Wednesday 12 August 2015
Dr Melanie Crofts, Senior Lecturer in Law at the University of Northampton, asks: how can it be deemed appropriate, in a so called civilised society, to lock up vulnerable and desperate people?
“On Saturday 6 June, I attended a demonstration at Yarl’s Wood in Bedfordshire. The event was organised by Women for Refugee Women and speakers included Juliet Stevenson (actor), Josie Long (comedian), Shami Chakrabarti (Liberty), Helena Kennedy QC (human rights lawyer), Natalie Bennett (Green Party leader), Nimko Ali (social activist and campaigner), Richard Fuller MP (Bedford and Kempston) and Caroline Criado-Perez (feminist activist and journalist).
So why were we demonstrating?
Yarl’s Wood is an immigration detention centre (now called removal centre) which can accommodate around 400 detainees, mainly adult women, although there are some families detained in the family unit. The power to detain in immigration cases has its legal footing in the Immigration Act 1971 Schedules 2 and 3, and in the Nationality, Immigration and Asylum Act 2002 Section 62.
In short, a decision to detain someone can be made by immigration and/or Home Office officials and most often detention occurs whilst an application to stay in the UK is being considered, or pending a decision to remove or where the decision to remove/deport someone has been made.
In the early years of the passing of the 1971 Act detention was used relatively infrequently and for short periods of time, for example where a person had been refused leave to enter at the port of entry in the UK and was detained until they could be placed on the next flight/boat back, often only being detained overnight.
With an increase in asylum claims, the deprivation of liberty has become much more frequent and for extended periods of time, often for months and even years.
Detention is routinely used as a method of managing the immigration and asylum process, for administrative convenience. Little distinction is made between the detention of asylum seekers and detention for other reasons, for example people breaching their visa conditions by working.
Clearly there are humanitarian and human rights considerations when detaining asylum seekers, not that the detention of anyone for immigration reasons is, in my view, justified. Where a person is proven to pose a risk to the public there are established legal routes in place outside of the immigration system to deal with this. However, the courts have held that the policy of detaining asylum seekers does not breach Article 5.1 of the European Convention on Human Rights (no-one shall be deprived of his liberty…) and detention for immigration purposes did not need to be necessary in order for it to be lawful.
The fast track system
Despite the policy of detaining asylum seekers being regarded as generally lawful, there has been a lot of criticism of the policy. The frequent, almost routine, use of detention has been exasperated by the introduction of the fast-track decision making process for asylum claims. Following several legal challenges, the process was found to be unlawful, and was suspended last month. Over 300 people detained in the fast track have since been released.
Research into Detained Fast Track (DFT) shows that often cases were inappropriately fast-tracked as not all of the information about a person’s asylum claim is known to the official making the decision to fast-track. This has led to complex asylum claims not being appropriately considered. In addition, Clayton has suggested that “… people who are seriously mentally ill, women in the late stages of pregnancy and families including children” as well as people who have survived torture have been inappropriately fast-tracked and detained.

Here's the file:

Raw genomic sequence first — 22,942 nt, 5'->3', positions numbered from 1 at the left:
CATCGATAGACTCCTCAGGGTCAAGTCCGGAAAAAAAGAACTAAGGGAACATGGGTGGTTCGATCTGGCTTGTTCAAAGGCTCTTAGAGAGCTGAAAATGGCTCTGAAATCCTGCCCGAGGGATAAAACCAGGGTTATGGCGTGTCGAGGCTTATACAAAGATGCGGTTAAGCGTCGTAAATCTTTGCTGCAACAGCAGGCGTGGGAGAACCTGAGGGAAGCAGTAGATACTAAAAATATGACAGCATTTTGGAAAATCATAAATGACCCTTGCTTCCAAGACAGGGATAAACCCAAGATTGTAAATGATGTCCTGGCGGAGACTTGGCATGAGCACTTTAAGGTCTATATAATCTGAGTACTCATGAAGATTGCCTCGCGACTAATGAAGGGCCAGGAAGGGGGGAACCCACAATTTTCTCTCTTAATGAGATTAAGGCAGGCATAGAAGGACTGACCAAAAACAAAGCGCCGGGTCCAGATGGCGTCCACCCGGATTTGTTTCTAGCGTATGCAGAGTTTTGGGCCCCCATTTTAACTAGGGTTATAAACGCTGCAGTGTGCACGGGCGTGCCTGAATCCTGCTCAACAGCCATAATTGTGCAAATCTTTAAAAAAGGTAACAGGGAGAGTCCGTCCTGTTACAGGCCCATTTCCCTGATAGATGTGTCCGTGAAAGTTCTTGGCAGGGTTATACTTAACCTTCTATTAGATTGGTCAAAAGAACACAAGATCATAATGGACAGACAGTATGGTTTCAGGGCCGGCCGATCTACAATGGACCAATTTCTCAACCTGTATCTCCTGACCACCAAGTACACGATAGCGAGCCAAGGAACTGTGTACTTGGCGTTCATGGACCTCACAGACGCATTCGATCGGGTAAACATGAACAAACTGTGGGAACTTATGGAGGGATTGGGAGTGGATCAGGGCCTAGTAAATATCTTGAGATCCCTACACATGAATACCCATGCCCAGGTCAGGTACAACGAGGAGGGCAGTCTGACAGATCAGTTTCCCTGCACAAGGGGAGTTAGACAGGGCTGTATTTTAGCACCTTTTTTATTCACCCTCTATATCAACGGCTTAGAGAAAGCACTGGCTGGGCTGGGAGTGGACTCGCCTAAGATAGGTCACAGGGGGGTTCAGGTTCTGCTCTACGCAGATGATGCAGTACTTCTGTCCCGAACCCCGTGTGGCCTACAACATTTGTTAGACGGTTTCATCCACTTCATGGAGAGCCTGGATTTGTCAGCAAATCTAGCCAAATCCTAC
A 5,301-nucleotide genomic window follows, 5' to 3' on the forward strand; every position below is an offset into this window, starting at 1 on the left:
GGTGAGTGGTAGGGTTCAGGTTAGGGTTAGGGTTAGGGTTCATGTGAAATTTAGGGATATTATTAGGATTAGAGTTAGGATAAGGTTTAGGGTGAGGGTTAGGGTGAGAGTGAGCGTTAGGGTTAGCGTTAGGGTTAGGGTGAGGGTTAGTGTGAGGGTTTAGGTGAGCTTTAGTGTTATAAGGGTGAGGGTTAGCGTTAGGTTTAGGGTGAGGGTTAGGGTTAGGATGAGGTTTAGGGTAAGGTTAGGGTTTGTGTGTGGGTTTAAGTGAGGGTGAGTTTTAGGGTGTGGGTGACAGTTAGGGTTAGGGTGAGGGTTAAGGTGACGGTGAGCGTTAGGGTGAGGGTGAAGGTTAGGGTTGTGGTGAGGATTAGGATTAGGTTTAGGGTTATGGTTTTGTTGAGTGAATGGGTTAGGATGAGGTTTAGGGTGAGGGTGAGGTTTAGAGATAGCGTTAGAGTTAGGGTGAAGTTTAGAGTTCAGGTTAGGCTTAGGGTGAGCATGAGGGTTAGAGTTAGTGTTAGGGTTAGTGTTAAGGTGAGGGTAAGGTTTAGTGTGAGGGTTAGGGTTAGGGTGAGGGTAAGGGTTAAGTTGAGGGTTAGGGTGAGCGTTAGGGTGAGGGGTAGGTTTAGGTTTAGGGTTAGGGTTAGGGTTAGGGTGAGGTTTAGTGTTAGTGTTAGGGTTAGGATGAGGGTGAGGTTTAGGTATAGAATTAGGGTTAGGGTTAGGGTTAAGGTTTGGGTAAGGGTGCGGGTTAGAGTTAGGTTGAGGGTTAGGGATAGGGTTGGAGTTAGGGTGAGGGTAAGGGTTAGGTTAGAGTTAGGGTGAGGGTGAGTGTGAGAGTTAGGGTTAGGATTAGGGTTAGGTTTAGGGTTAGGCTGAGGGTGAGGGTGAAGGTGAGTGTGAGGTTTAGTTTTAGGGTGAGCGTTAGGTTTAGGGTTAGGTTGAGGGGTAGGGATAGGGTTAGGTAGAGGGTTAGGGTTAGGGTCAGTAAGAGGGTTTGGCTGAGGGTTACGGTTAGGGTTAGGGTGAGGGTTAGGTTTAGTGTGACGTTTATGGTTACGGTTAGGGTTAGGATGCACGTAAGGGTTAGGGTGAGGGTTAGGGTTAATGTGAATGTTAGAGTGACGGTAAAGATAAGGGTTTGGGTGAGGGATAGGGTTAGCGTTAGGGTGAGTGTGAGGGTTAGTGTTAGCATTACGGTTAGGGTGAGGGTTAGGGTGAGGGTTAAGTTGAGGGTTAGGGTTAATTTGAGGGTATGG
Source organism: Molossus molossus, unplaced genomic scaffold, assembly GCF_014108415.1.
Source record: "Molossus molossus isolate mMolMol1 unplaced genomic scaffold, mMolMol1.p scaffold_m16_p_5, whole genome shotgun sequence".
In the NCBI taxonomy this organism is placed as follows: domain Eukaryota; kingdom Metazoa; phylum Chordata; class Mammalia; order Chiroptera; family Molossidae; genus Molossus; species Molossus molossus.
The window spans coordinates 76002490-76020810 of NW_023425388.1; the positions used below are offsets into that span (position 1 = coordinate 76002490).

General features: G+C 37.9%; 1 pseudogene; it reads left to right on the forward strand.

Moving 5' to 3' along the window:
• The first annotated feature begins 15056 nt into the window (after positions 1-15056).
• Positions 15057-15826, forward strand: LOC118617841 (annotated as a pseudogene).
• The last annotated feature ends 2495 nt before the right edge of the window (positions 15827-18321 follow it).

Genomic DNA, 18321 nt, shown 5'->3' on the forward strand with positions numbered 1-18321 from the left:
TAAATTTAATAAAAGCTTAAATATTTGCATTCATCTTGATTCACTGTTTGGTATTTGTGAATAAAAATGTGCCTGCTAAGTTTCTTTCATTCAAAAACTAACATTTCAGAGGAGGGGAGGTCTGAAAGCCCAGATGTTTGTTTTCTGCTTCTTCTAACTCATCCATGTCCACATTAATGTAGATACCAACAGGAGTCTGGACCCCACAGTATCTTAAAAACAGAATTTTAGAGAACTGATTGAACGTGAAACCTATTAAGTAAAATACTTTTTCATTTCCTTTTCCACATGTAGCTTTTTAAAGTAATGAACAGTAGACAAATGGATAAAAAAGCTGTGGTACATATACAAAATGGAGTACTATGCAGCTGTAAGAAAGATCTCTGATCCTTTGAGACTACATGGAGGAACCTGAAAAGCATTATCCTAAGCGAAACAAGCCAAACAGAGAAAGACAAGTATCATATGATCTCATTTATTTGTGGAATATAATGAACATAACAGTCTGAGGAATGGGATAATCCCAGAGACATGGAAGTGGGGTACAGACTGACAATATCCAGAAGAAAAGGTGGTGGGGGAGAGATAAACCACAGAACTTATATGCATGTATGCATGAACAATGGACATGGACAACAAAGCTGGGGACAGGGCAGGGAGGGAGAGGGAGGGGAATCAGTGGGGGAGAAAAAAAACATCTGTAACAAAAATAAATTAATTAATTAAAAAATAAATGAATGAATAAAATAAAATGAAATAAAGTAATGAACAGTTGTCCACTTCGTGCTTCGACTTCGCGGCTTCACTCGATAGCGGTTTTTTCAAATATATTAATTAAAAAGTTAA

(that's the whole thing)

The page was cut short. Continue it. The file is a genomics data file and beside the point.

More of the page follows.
Abuse by staff at Yarl’s Wood
Yarl’s Wood was once again in the public eye after a Channel 4 undercover documentary in March 2015 which alleged that detainees were mistreated. The centre has faced allegations of mistreatment and inappropriate behaviour by staff since it was opened in 2001.
Many of the women held in the centre were previously victims of abuse and sexual violence, some having been trafficked into the UK. How can it be deemed appropriate, in a so called civilised society, to lock up vulnerable and desperate people? Is this really the kind of society we want to live in, where administrative expediency takes precedence over compassion and humanity?
The detainees of Yarl’s Wood do not pose a threat to society. They have not committed any offences, and as the Inspectorate of Prisons report highlighted: “None of those held at Yarl’s Wood were there because they had been charged with an offence or had been detained through normal judicial circumstances.” (HM Chief Inspector of Prisons (June 2013) p5). Yet there is evidence to suggest that the detention of people in such circumstances has significant and long term psychological impact: “Psychiatric assessment indicated the prevalence of psychiatric disorders in adults and children to have increased markedly since the participants were detained.”(Robjant, Hassan, Katona (Mar 2009) p310)
Yarl’s Wood is not the only removal centre in the UK and although some of the issues highlighted are specific to the detention of women, there are serious concerns raised about the detention of all asylum seekers and people waiting to have their immigration status determined or those awaiting removal from the UK.
Detention is not the answer and there are more humane ways of accommodating people. This issue reminds me of a powerful sentiment expressed by Mahatma Ghandi that the more helpless something or somebody is, the more entitled they are to protection from the cruelty of man.”
 Clayton, G ‘Textbook on Immigration and Asylum Law’ 2014 OUP, p381